The Australian Government is conducting a review of innovation metrics to develop a suite of benchmarks that capture innovation and support better decision-making in Australia. It presents a great opportunity for businesses to examine their own innovation benchmarks (if any).
The Australian Government has published the Improving Innovation Indicators Consultation Paper, setting out findings made by the Department of Industry, Innovation and Science (DIIS) from consultations with over 50 innovation system organisations and experts. This feeds into a public consultation that the DIIS has now begun, seeking feedback from a wider range of stakeholders regarding the development of innovation metrics, and is a good prompt for organisations to consider how they measure innovation.
Overall aims of the Innovation Metrics Review
Tracking innovation is crucial given it is "what explains rising life expectancy, levels of education and living standards", according to Australia's Chief Scientist Alan Finkel and DIIS Chief Economist, Mark Cully. Measuring innovation is equally important from a global perspective, with Australia ranking persistently in the bottom half of developed economics on a range of comparative international measures, despite years of consecutive economic growth.
With this in mind, the DIIS, partnering with the Australian Bureau of Statistics, IP Australia and the Australian Academy of Technology and Engineering, embarked on the Innovation Metrics Review in May 2018. The aim is to deliver a report to the Australian Government by June 2019 that recommends appropriate data and measurement infrastructure for capturing innovation metrics.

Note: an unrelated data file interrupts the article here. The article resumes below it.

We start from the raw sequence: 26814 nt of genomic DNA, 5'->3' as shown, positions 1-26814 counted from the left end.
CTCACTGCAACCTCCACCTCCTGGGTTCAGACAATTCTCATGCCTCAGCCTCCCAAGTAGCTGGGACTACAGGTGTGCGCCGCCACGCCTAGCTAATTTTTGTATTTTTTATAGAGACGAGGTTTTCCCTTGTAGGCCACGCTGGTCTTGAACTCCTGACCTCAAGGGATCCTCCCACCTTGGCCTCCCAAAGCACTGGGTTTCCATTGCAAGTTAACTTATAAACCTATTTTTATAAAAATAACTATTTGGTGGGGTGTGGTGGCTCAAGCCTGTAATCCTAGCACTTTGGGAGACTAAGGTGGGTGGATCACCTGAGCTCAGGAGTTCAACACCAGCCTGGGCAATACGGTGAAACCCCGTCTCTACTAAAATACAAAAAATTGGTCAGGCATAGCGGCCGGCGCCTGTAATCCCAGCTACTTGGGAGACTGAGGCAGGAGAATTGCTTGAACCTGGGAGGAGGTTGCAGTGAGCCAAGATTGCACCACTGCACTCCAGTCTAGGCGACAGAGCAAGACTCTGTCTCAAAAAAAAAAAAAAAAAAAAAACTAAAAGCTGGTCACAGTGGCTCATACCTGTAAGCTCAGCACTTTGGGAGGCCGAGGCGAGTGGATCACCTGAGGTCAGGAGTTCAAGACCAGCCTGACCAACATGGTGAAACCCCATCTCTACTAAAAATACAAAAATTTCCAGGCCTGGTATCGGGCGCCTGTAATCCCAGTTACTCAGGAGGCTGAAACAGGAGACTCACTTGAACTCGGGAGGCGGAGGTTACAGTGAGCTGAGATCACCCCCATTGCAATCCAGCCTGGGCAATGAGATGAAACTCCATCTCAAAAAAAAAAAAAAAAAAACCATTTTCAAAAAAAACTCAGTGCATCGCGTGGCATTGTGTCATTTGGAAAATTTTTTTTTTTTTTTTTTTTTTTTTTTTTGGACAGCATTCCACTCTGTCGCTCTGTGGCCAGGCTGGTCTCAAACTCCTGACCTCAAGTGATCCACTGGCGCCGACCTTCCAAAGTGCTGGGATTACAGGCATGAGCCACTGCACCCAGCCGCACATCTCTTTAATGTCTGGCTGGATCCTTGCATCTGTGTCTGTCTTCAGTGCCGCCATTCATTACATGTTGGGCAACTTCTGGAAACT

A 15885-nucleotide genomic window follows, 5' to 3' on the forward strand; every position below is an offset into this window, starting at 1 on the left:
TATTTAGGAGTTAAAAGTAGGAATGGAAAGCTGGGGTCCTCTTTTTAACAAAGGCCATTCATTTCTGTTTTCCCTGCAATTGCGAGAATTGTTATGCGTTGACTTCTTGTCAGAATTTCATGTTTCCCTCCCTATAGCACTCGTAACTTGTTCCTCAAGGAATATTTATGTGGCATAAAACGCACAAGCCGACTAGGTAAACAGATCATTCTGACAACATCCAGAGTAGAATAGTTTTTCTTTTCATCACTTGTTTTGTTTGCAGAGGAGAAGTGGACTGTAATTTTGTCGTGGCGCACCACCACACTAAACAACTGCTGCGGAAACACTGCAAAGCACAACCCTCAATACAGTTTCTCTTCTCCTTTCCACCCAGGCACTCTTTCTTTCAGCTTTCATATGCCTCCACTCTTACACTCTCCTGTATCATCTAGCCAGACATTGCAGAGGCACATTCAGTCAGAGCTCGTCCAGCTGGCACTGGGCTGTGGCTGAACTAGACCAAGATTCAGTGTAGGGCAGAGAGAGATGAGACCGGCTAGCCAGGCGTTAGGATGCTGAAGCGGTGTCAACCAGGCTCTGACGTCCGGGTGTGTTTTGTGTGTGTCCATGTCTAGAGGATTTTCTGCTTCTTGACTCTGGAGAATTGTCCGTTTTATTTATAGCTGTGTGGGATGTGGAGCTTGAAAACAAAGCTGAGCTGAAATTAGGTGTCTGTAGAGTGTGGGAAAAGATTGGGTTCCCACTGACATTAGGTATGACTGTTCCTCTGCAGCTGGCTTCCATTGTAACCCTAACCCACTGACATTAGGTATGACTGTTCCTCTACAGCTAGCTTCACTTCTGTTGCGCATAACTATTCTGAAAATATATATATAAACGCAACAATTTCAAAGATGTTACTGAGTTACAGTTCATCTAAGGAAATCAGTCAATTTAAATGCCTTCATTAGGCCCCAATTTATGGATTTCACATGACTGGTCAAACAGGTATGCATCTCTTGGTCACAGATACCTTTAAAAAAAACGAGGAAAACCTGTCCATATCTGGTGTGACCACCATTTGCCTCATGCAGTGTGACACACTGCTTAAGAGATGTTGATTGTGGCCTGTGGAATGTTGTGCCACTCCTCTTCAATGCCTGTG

Along with targeted stakeholder and public consultation, the Review will also feature a literature review, data analysis, metric examination, case studies and workshops. The recently published Consultation Paper summarises findings from the targeted consultation, which was undertaken with stakeholders from government, research and private sectors in the second half of 2018.
Key messages from targeted consultations
1. Why do stakeholders want better innovation data and metrics?
An important theme that emerged was that "innovation is a means to an end". Stakeholders want more innovation because they believe it will lead to higher living standards and productivity, job growth, increased exports and social and environmental benefits.
2. What are some key themes?
The targeted consultations highlighted the following themes relating to the innovation system:
- Macroeconomic approach to innovation metrics: Innovation can be considered in terms of demand and supply. For example, while Australia funds scientific research and development, there is a lack of domestic demand for innovative products and processes once developed.
- Focus on adoption and diffusion: Innovation involves not just invention, but also the adoption of existing innovations and new technologies. Currently, there is disagreement about the relative speed and extent to which Australian businesses are doing this, particularly with innovation from overseas. There is also a need to better understand technology diffusion across different types of businesses.
- Consideration of management capability: Stakeholders highlighted that innovation adoption is often largely dependent on management practices, with some concerned about the lack of appropriate risk taking by Australian directors and managers.